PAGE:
LOCATION CHANGE: Taste the Future, Tuesday, Aug. 16, has been moved to the Columbus State parking garage on Washington Avenue.
It isn't obvious how you get from a Princess Cruise in Alaska to a nuclear power station in Pittsburgh – unless you've spent some time at Columbus State.
Sylena Smith found herself doing the former in the late 1990s, and rapidly realizing customer service wasn't her thing. She decided to go back to school for Chemical Engineering, starting at Columbus State in 2000.
"I chose Columbus State because they had the good transfer programs with Ohio State, and I knew I wanted a four-year degree," says the Groveport native.
Columbus State's two-year Associate of Arts/Associate of Science degree fulfills the first two years of a bachelor's degree at most Ohio colleges. Our transfer options with Ohio State have gotten better since the millennium: Our Preferred Pathway® program allows students to "pre-major" for their Ohio State program, ensuring you take only the classes you need.
Smith took her general education classes at Columbus State, including English, Speech, Calculus and a series of Chemistry courses. She found the "junior college" stereotype was a myth. Her Chemistry sequence prepared her well for Ohio State's Organic Chemistry course, a notorious "weed-out" course.
And it was at Columbus State that she developed an interest in nuclear engineering. She did a capstone project on nuclear fusion that led her to refocus her career.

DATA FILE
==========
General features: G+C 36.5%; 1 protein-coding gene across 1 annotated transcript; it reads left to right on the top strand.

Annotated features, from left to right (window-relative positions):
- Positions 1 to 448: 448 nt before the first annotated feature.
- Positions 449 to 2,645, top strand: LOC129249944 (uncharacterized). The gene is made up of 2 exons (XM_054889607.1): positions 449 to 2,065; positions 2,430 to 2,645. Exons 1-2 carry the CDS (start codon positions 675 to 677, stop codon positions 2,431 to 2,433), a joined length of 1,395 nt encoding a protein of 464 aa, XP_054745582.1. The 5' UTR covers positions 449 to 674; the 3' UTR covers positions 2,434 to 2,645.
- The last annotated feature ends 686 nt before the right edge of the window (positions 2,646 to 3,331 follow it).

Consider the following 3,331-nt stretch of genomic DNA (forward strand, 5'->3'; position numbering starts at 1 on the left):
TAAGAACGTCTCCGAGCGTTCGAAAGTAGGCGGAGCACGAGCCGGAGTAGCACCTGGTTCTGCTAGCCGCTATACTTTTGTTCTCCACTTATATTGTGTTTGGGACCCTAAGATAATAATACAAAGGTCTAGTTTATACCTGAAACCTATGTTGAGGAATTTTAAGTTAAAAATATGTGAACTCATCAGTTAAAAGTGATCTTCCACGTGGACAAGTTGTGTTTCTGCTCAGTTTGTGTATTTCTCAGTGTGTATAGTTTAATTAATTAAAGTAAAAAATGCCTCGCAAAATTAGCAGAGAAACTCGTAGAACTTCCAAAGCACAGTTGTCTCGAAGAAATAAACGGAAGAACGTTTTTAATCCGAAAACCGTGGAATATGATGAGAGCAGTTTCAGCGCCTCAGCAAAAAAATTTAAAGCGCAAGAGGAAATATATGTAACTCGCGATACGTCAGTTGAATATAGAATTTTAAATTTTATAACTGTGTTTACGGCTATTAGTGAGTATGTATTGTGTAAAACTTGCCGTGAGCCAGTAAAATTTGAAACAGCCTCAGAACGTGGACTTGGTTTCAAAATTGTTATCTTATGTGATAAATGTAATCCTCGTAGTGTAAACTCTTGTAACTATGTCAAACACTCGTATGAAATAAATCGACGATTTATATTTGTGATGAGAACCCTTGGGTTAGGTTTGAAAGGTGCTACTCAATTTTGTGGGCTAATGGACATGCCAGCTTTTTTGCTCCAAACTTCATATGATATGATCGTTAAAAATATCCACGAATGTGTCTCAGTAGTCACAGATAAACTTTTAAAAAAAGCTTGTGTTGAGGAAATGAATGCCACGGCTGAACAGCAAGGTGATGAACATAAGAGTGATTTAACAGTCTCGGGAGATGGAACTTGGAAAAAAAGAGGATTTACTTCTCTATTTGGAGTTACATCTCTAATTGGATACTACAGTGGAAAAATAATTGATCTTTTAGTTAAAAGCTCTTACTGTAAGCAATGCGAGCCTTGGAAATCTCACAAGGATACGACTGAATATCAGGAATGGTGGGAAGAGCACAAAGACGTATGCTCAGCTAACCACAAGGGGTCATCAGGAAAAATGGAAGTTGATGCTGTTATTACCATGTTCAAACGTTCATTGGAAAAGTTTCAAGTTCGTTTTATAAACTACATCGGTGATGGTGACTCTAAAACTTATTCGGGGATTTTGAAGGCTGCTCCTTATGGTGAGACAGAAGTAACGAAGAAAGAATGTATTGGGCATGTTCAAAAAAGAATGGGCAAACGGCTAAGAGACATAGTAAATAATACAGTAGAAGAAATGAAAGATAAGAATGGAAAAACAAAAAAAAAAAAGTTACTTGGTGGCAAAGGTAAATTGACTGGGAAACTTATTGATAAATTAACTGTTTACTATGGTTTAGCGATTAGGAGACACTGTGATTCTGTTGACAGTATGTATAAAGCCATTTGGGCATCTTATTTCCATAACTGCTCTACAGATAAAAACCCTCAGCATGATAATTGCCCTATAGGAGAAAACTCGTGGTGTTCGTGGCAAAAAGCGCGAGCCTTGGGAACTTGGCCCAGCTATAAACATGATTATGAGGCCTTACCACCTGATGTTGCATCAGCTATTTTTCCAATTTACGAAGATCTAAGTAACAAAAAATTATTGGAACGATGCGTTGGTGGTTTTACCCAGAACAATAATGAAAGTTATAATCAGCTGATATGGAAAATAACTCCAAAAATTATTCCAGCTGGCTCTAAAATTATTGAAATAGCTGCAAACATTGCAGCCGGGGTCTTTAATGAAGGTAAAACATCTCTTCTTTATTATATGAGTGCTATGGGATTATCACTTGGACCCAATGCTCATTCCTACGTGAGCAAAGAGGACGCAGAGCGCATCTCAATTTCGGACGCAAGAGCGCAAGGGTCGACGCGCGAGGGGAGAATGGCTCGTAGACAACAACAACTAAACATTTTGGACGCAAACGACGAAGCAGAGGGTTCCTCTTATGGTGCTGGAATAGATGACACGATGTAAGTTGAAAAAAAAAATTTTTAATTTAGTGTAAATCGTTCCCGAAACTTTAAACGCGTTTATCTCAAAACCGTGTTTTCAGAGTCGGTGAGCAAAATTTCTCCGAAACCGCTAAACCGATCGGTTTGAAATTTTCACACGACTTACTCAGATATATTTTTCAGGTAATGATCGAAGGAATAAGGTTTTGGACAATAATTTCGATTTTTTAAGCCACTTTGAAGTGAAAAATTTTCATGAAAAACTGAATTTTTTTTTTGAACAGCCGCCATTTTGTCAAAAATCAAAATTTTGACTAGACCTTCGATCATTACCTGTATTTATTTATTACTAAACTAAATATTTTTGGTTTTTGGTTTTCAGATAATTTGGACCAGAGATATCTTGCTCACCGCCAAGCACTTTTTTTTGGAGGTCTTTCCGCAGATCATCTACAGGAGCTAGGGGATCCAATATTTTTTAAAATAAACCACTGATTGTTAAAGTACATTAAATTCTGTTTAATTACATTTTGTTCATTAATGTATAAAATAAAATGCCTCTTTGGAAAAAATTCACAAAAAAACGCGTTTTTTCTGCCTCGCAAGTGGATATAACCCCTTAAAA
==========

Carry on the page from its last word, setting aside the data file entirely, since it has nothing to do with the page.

Smith graduated from The Ohio State University in 2004 with a bachelor's degree in Chemical and Biomolecular Engineering, then stayed on to earn a master's degree in Nuclear Engineering. She is now a project manager at Westinghouse Electric Company in Pittsburgh. She leads a team of engineers providing products to customers seeking a license to construct and operate the Generation III+ AP1000 nuclear plant.
And on the side, she runs a blog called "nucleargrrl," with the growling "rrs" in there to denote extra fierceness. She runs her uncensored insights into religion and feminism alongside essays on the nuclear power industry.
Writing the blog helps clarify her thinking, she said. She puts a lot of research into each of her posts, as she knows they'll have to stand up to peer scrutiny.
"It sounds corny, but it's really rewarding when you get recognized by people in your industry for the quality," Smith says.